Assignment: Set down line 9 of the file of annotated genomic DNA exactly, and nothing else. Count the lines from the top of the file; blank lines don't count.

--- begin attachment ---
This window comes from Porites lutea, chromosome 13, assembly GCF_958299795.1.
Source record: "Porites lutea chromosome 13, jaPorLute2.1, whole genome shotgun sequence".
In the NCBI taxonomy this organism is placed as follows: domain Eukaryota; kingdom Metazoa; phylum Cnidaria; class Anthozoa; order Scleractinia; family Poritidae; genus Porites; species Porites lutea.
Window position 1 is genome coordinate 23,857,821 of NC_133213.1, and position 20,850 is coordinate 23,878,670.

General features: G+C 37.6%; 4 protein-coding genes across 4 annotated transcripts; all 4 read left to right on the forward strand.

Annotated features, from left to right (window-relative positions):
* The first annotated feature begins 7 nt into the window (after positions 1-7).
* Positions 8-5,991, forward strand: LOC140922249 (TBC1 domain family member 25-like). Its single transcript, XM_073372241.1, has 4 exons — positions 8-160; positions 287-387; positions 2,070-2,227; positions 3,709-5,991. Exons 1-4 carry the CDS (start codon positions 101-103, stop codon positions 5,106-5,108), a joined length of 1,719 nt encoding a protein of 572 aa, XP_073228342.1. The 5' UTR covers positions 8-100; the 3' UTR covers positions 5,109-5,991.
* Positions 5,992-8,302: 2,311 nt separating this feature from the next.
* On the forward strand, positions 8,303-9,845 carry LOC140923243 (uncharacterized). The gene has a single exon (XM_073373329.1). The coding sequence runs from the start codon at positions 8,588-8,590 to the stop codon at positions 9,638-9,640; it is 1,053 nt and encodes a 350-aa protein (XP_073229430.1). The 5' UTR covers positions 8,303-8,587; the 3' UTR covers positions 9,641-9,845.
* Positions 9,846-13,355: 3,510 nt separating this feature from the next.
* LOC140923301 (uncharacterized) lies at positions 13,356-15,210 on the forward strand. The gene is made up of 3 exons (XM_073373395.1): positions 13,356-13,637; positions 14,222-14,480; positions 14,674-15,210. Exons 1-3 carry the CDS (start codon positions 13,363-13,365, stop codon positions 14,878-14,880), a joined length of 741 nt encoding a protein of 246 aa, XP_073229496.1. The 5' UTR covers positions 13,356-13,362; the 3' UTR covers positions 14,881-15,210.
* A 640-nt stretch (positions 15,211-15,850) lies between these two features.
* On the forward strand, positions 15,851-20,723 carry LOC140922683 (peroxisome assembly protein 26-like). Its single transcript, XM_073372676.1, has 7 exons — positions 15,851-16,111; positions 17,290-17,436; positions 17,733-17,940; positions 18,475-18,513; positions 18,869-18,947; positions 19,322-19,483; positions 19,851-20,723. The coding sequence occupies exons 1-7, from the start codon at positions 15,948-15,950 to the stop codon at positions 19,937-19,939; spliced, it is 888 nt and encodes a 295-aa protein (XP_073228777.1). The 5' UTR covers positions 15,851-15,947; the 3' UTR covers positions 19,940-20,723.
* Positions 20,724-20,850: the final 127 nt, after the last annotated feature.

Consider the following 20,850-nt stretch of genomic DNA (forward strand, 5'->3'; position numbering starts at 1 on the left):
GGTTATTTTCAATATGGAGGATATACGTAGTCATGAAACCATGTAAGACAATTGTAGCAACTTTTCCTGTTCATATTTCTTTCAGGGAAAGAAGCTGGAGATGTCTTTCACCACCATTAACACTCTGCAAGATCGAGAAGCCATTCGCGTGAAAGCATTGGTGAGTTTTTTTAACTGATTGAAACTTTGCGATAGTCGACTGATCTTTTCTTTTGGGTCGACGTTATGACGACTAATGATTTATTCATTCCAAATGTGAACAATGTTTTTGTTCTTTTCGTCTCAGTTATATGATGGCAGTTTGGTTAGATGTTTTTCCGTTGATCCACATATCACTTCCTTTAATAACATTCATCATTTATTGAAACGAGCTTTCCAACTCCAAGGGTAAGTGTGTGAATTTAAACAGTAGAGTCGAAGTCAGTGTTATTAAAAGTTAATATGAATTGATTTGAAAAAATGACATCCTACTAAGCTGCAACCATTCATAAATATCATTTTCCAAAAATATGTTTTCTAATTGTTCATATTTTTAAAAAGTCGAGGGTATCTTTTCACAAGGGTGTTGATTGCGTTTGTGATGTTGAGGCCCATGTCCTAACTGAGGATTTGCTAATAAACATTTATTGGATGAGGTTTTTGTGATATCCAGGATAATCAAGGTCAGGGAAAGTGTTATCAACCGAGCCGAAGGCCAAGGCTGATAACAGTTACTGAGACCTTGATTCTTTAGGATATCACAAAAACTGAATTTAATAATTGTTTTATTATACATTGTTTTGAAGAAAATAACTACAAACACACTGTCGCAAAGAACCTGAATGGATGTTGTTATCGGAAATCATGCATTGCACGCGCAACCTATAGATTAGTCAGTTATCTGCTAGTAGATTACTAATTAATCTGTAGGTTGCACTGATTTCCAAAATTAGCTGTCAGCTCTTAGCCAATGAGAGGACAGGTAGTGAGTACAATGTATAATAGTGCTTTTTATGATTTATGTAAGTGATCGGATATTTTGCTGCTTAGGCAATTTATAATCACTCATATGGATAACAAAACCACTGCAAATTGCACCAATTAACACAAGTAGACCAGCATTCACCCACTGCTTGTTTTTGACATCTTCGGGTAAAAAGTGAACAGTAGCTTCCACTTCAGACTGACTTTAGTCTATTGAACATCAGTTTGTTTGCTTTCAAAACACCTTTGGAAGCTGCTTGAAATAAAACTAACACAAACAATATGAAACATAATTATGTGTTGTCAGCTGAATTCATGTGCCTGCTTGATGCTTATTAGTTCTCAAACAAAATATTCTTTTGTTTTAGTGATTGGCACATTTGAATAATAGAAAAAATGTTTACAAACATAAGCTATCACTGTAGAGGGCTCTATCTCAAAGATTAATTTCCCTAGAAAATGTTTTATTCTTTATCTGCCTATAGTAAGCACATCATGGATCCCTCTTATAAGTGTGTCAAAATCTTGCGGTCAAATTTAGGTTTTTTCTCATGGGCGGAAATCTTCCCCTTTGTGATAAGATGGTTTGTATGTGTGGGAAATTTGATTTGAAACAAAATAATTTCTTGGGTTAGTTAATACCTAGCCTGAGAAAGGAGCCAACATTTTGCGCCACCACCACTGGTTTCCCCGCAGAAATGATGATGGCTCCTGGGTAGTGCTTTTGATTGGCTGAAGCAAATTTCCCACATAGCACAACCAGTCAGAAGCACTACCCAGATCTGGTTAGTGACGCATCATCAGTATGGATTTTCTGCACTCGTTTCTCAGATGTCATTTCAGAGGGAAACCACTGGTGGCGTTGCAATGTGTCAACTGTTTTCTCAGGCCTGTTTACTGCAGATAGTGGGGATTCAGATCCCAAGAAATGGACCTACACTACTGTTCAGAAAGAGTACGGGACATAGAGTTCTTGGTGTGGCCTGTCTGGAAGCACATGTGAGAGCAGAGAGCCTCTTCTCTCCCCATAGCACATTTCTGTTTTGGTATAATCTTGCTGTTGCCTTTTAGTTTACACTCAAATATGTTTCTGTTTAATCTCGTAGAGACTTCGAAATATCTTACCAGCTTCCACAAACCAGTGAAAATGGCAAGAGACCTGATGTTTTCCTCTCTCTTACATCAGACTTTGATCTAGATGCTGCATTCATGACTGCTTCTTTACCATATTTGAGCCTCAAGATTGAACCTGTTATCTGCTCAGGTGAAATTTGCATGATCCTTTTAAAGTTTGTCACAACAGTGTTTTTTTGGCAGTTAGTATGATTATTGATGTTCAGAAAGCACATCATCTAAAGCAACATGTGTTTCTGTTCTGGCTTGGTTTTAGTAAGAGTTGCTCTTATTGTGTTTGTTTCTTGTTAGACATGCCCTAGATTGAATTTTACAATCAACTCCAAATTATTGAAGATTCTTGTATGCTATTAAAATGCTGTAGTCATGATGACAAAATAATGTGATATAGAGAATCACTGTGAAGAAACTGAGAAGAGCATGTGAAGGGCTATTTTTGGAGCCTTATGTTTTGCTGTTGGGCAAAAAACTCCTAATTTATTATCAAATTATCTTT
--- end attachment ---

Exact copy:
* Positions 5,992-8,302: 2,311 nt separating this feature from the next.